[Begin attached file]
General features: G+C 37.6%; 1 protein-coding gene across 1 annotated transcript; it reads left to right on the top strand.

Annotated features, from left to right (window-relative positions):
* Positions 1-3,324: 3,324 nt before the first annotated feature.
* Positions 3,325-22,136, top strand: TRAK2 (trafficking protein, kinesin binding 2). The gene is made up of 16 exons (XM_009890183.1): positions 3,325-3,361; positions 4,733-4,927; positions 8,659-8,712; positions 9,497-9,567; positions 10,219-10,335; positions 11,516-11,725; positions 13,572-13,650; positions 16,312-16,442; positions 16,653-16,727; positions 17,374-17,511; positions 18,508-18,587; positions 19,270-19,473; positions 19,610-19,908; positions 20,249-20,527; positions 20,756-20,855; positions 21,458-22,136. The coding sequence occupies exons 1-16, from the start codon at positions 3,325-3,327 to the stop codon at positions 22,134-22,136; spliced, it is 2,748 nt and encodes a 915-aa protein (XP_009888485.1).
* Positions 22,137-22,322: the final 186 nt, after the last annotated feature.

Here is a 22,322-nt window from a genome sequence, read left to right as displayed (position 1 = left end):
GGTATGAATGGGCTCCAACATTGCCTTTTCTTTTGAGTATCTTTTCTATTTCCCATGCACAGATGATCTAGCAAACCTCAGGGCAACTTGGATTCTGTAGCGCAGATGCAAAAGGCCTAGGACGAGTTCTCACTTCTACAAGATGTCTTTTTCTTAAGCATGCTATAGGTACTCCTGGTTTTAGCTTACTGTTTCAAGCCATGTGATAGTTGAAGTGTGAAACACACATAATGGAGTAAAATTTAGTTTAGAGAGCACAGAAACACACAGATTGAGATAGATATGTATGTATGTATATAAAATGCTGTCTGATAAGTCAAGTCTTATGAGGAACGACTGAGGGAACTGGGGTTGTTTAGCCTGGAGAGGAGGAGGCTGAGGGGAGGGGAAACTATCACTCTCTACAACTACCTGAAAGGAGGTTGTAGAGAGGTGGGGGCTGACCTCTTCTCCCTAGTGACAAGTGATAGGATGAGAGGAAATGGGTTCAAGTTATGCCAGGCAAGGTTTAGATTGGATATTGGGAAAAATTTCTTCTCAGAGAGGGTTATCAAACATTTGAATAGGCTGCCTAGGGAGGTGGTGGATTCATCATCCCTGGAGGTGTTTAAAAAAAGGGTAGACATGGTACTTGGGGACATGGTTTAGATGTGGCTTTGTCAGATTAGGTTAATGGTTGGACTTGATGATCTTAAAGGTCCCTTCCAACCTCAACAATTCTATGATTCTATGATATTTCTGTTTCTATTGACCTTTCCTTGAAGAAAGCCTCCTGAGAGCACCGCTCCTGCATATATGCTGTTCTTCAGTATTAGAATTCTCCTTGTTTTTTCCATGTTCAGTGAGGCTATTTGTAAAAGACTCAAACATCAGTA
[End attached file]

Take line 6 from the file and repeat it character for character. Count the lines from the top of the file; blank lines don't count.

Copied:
Here is a 22,322-nt window from a genome sequence, read left to right as displayed (position 1 = left end):